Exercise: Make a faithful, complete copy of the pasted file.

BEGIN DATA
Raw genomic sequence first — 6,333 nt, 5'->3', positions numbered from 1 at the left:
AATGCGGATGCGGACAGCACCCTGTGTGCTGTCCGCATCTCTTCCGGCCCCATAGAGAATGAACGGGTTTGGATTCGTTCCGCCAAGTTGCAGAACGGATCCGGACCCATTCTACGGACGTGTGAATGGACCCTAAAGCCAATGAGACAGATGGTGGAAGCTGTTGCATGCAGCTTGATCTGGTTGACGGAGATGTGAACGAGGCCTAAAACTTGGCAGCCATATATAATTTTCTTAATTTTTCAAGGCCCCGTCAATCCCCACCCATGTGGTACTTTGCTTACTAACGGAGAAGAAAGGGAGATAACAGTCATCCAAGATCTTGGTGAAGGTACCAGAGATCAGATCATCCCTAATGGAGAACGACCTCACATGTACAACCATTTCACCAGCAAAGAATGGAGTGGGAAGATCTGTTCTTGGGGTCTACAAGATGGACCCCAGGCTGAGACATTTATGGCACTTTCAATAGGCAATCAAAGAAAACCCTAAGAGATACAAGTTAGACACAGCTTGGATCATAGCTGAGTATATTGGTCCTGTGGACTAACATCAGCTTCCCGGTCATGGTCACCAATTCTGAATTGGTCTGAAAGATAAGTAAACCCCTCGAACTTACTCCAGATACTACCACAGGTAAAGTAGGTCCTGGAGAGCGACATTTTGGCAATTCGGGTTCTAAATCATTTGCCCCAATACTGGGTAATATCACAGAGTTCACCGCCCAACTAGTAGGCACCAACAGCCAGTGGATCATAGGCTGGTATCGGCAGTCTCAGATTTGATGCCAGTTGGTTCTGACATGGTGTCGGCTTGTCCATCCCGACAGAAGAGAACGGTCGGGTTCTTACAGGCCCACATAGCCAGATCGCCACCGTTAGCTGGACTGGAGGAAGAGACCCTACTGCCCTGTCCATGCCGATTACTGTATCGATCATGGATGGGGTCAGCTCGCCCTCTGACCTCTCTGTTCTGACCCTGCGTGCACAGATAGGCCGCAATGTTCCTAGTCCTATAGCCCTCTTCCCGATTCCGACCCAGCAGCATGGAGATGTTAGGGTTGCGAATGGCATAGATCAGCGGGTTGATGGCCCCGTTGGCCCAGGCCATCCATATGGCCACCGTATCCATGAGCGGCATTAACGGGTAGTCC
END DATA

Raw genomic sequence first — 6,333 nt, 5'->3', positions numbered from 1 at the left:
AATGCGGATGCGGACAGCACCCTGTGTGCTGTCCGCATCTCTTCCGGCCCCATAGAGAATGAACGGGTTTGGATTCGTTCCGCCAAGTTGCAGAACGGATCCGGACCCATTCTACGGACGTGTGAATGGACCCTAAAGCCAATGAGACAGATGGTGGAAGCTGTTGCATGCAGCTTGATCTGGTTGACGGAGATGTGAACGAGGCCTAAAACTTGGCAGCCATATATAATTTTCTTAATTTTTCAAGGCCCCGTCAATCCCCACCCATGTGGTACTTTGCTTACTAACGGAGAAGAAAGGGAGATAACAGTCATCCAAGATCTTGGTGAAGGTACCAGAGATCAGATCATCCCTAATGGAGAACGACCTCACATGTACAACCATTTCACCAGCAAAGAATGGAGTGGGAAGATCTGTTCTTGGGGTCTACAAGATGGACCCCAGGCTGAGACATTTATGGCACTTTCAATAGGCAATCAAAGAAAACCCTAAGAGATACAAGTTAGACACAGCTTGGATCATAGCTGAGTATATTGGTCCTGTGGACTAACATCAGCTTCCCGGTCATGGTCACCAATTCTGAATTGGTCTGAAAGATAAGTAAACCCCTCGAACTTACTCCAGATACTACCACAGGTAAAGTAGGTCCTGGAGAGCGACATTTTGGCAATTCGGGTTCTAAATCATTTGCCCCAATACTGGGTAATATCACAGAGTTCACCGCCCAACTAGTAGGCACCAACAGCCAGTGGATCATAGGCTGGTATCGGCAGTCTCAGATTTGATGCCAGTTGGTTCTGACATGGTGTCGGCTTGTCCATCCCGACAGAAGAGAACGGTCGGGTTCTTACAGGCCCACATAGCCAGATCGCCACCGTTAGCTGGACTGGAGGAAGAGACCCTACTGCCCTGTCCATGCCGATTACTGTATCGATCATGGATGGGGTCAGCTCGCCCTCTGACCTCTCTGTTCTGACCCTGCGTGCACAGATAGGCCGCAATGTTCCTAGTCCTATAGCCCTCTTCCCGATTCCGACCCAGCAGCATGGAGATGTTAGGGTTGCGAATGGCATAGATCAGCGGGTTGATGGCCCCGTTGGCCCAGGCCATCCATATGGCCACCGTATCCATGAGCGGCATTAACGGGTAGTCC